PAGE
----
Shlong simulator 2018
Having gone into early access on Steam in September 2016, Conan Exiles launched as a full retail release across all platforms on May 8th 2018. Being another open-world survival simulator in the same vein as Rust and Ark: Survival Evolved (only with ridiculously in-depth penis physics) Conan Exiles does a lot to stand by itself in a somewhat over-saturated genre. As usual I’ll be covering the PlayStation 4 version of the game, going over the positives and negatives while ultimately discussing whether it’s worth the £44.99 asking price.
1982’s Conan The Barbarian was one terrible film, there’s no other way to say it. While I’m a massive fan of Arnold Schwarzenegger as an actor (every bloke alive shed man-tears at the end of Terminator 2) his role as the titular barbarian certainly wasn’t his most shining performance. Criticisms aside, the universe of Conan The Barbarian is possibly one of the oldest fantasy franchises in modern popular culture, as the character (and his associated universe) was initially created in 1932 by writer Robert E. Howard, going on to be hailed as the progenitor of the ‘Sword and Sorcery’ sub-genre of fantasy as we know it today. Alongside the series’ success in film and other paper related media, the Conan franchise has also had quite the history in the realm of video games, starting with 1984’s Conan: Hall of Volta for the Commodore 64, with the most recent release of Conan Exiles from Norwegian developer: Funcom, who have previously worked on the series with the 2008 MMORPG Age of Conan: Unchained.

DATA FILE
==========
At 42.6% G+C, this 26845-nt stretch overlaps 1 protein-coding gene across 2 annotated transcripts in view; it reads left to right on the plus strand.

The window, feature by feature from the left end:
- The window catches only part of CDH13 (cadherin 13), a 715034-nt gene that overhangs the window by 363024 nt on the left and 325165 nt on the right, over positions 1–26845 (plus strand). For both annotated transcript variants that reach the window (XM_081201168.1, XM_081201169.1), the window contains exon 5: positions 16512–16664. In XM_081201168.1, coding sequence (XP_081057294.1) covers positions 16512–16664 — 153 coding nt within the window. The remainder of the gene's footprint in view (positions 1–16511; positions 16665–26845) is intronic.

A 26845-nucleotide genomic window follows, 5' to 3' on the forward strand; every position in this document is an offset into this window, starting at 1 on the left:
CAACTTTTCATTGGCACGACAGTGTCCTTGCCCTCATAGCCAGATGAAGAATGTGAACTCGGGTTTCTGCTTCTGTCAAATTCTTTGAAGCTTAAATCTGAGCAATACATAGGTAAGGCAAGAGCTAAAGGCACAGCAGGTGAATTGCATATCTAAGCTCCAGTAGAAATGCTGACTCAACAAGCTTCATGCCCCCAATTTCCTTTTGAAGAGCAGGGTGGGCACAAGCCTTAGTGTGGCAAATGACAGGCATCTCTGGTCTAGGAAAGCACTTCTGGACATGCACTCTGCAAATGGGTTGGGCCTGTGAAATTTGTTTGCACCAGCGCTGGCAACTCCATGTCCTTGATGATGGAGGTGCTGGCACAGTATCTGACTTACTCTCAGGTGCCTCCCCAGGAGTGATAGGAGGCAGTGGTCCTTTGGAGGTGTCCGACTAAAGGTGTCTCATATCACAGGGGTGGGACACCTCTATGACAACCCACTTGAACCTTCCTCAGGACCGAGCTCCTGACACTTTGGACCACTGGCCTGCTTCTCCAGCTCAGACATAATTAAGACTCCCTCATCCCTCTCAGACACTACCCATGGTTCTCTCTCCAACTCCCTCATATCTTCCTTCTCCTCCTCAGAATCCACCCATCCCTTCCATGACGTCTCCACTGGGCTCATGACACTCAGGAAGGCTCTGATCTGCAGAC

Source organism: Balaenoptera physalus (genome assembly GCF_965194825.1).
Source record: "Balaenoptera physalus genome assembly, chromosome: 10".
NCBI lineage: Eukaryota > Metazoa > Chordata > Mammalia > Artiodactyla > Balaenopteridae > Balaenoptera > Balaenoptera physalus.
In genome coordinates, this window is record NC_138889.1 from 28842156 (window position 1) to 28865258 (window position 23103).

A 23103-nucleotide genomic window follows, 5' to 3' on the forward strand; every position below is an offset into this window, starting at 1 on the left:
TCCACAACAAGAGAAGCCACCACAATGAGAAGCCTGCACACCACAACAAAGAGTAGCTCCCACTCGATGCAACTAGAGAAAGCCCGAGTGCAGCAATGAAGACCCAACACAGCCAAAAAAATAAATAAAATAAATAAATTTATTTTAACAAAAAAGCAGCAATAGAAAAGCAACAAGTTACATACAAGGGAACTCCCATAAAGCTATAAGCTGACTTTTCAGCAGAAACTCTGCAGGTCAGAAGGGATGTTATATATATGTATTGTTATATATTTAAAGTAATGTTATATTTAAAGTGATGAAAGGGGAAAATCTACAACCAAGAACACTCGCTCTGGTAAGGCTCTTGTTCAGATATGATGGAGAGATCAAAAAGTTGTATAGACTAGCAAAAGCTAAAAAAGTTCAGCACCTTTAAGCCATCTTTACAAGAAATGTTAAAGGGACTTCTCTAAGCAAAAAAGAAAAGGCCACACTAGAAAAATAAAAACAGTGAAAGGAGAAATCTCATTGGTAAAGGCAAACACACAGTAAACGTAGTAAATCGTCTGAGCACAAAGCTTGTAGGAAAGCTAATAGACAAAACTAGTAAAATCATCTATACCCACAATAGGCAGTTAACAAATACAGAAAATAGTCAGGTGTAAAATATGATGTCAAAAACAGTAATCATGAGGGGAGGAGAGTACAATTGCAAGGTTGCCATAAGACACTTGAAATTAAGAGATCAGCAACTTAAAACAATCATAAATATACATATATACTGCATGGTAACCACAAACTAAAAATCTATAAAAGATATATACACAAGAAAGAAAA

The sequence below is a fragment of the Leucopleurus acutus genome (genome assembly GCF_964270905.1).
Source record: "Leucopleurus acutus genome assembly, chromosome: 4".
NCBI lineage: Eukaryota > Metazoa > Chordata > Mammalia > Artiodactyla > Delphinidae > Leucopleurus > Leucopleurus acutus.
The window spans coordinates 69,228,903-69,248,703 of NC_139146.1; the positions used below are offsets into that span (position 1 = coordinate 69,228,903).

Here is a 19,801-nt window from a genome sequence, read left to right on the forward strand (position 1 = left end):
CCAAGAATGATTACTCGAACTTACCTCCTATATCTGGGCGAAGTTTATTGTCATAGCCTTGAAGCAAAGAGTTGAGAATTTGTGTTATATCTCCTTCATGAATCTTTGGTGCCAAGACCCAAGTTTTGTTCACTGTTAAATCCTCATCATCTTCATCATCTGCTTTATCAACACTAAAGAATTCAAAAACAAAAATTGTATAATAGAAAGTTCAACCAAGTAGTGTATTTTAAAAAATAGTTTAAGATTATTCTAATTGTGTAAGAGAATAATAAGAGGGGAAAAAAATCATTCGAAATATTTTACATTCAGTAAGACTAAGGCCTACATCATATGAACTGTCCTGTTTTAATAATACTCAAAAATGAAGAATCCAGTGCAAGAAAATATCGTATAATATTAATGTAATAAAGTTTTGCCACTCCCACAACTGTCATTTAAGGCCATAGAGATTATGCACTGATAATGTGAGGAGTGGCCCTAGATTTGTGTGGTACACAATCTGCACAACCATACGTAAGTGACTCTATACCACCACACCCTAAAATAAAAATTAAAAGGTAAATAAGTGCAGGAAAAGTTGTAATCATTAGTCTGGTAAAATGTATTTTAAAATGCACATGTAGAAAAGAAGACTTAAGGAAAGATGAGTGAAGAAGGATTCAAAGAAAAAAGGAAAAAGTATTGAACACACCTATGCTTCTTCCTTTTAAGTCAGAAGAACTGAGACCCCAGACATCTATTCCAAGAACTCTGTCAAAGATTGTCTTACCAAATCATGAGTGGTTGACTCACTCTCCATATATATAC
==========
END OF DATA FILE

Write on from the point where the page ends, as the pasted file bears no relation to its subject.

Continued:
Conan Exiles is an open-world, survival simulator of the same vein as games such as Rust and Ark: Survival Evolved, which place a strong emphasis on survival stats such as thirst and hunger, all the while giving the player the ability to craft numerous tools, weapons and structures in order to survive. The game takes place in the fictional prehistoric Hyborian Age (roughly 10,000 BC as featured in Howard’s original stories from 1932) and sees a crucified criminal (the player character) get rescued by the titular barbarian himself: Conan. Right before the audience with the big man himself comes the game’s somewhat in-depth character creator, which holds the usual array of customisation options, as well as completely new ones such as choosing your character’s religion (all based upon the lore of the overarching Conan mythos) as well as how endowed your character’s genitals are (no really) complete with their own physics to boot (nothing shows off how much of a barbarian you are like a 20 inch dong flapping about in the wind). Soon after you finish modelling your toon you are informed as to why you were crucified in the first place; in my case it was because I was a bandit who had a penchant for defiling temples and shitting on statues (so it at least mirrored my real-life personality in tandem). Soon after, Conan cuts you down from the crucifix, throwing you a water skin and informing you that you are marked (indicated by your character’s ornate bracelet) and that you are going to have to survive in a harsh desert terrain known as the exiled lands (Conan’s great at stating the obvious).
Lock him up and throw away the key: Defecating on a statue accompanies the death penalty in Conan Exiles.